S.H.A.P.E.
 
Main Menu
 Home
 About SHAPE/ Joining
 Forum
 Downloads
 Members
 Image Gallery
 S.H.A.P.E Store
 Other Websites
 Military Units
Welcome
Username:

Password:


Remember me

[ ]
[ ]
Online
Members: 0

Click To Show - Guests: 10

Last Seen

gpthelastrebel Wed 05:35
Patrick Fri 16:05
Robray Wed 14:28
D. L. Garland Wed 18:09
dong fang Mon 01:55
Forums
Moderators: gpthelastrebel, Patrick
Author Post
8milereb
Fri Aug 08 2008, 12:34PM

Registered Member #2
Joined: Thu Jul 19 2007, 03:39PM
Posts: 1030
Gen Robert E. Lee offers resignation

In the aftermath of his defeat at Gettysburg, Confederate General Robert E. Lee sends a letter of resignation as commander of the Army of Northern Virginia to Confederate President Jefferson Davis.

The letter came more than a month after Lee's retreat from Pennsylvania. At first, many people in the South wondered if in fact Lee had lost the battle. Lee's intent had been to drive the Union army from Virginia, which he did. The Army of the Potomac suffered over 28,000 casualties, and the Union army's offensive capabilities were temporarily disabled. But the Army of Northern Virginia absorbed 23,000 casualties, nearly one-third of its total. As the weeks rolled by and the Union army reentered Virginia, it became clear that the Confederacy had suffered a serious defeat at Gettysburg. As the press began to openly speculate about Lee's leadership, the great general reflected on the campaign at his headquarters in Orange Courthouse, Virginia.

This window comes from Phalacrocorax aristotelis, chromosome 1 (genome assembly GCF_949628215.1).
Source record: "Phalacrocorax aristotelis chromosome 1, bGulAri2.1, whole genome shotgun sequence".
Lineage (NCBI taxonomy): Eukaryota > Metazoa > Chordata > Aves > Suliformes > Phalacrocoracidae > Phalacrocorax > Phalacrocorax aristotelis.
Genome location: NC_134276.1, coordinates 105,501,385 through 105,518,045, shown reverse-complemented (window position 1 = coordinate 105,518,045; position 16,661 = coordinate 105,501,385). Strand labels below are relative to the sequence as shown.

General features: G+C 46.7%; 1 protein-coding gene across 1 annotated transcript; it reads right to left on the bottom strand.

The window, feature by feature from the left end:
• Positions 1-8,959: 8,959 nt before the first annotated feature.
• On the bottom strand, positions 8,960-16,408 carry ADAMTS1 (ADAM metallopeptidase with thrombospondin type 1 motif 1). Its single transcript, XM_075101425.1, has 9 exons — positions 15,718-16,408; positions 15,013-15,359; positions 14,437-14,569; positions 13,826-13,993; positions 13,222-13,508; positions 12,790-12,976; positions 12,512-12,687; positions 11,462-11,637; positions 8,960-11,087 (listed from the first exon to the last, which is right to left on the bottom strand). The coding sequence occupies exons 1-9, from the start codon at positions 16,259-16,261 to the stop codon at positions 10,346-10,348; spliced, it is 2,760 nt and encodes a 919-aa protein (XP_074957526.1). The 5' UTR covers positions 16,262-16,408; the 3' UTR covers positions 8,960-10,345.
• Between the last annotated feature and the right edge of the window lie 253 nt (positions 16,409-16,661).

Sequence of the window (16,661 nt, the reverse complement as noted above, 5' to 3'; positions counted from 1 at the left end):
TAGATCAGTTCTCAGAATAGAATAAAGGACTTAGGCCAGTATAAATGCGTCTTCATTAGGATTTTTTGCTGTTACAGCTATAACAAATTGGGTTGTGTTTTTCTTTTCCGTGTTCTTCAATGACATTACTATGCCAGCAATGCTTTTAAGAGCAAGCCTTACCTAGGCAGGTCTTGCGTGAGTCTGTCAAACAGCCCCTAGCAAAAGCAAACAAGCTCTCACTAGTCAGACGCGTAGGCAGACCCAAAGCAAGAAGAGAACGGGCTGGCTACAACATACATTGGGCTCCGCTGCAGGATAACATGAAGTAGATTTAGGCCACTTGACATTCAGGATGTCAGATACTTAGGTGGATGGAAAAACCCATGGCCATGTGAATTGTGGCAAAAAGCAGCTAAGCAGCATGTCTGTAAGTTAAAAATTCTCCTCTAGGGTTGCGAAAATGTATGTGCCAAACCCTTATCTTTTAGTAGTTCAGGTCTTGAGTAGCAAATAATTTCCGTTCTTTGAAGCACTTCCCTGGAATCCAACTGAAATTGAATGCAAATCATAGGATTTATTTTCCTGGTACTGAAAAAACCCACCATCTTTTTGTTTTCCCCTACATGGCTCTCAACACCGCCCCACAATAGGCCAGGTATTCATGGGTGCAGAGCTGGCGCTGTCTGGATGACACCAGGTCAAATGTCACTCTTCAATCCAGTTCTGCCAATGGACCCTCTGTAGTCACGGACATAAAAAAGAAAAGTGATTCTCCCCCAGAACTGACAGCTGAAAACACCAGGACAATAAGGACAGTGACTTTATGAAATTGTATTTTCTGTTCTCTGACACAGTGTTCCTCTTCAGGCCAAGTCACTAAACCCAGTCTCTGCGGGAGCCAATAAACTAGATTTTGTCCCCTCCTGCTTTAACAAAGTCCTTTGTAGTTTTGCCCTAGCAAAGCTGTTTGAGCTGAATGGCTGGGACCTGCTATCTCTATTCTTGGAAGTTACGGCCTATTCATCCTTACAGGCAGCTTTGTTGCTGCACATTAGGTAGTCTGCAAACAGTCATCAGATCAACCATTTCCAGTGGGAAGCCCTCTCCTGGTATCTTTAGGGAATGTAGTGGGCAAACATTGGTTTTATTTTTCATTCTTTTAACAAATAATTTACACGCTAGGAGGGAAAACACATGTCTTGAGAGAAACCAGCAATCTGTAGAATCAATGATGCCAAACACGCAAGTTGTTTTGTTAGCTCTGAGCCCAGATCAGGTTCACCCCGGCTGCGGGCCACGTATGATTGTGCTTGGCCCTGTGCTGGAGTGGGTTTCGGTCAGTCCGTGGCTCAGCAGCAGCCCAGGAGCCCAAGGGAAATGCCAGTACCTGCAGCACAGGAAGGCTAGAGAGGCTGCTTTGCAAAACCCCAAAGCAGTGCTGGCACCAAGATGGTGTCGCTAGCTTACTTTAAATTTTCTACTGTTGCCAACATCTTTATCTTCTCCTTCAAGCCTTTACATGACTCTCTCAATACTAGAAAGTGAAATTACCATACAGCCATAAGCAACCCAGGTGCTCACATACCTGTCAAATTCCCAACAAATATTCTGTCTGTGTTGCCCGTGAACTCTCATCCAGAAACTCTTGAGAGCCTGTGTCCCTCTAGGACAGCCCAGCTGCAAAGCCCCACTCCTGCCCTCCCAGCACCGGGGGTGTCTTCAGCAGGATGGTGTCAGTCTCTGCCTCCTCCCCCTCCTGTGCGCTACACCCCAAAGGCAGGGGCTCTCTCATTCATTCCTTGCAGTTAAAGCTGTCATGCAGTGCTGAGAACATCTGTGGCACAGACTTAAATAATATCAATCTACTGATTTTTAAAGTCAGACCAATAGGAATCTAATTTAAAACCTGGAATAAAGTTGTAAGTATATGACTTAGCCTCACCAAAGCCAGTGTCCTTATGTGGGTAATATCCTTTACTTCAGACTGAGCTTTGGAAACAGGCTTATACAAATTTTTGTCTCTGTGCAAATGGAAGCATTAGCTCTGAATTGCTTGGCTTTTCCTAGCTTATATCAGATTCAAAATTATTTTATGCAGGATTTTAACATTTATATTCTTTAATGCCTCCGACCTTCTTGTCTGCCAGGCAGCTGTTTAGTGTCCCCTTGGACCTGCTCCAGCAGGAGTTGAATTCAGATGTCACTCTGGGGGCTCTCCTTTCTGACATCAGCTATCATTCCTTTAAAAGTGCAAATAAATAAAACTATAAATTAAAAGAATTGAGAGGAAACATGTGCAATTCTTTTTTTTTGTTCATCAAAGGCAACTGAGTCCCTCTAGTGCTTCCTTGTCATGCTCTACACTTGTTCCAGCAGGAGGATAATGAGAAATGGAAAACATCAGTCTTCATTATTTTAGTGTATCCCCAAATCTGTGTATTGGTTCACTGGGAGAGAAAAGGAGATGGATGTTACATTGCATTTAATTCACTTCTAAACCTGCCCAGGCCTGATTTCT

The modest Lee took the failure at Gettysburg very personally. In his letter to Davis, he wrote, "I have been prompted by these reflections more than once since my return from Pennsylvania to propose to Your Excellency the propriety of selecting another commander for this army.... No one is more aware than myself of my inability for the duties of my position. I cannot even accomplish what I myself desire.... I, therefore, in all sincerity, request your Excellency to take measure to supply my place."

Lee not only seriously questioned his ability to lead his army, he was also experiencing significant physical fatigue. He might also have sensed that Gettysburg was his last chance to win the war. Regardless, President Davis refused the request. He wrote, "To ask me to substitute you by someone ... more fit to command, or who would possess more of the confidence of the army ... is to demand an impossibility."
Back to top
 

Jump:     Back to top

Syndicate this thread: rss 0.92 Syndicate this thread: rss 2.0 Syndicate this thread: RDF
Powered by e107 Forum System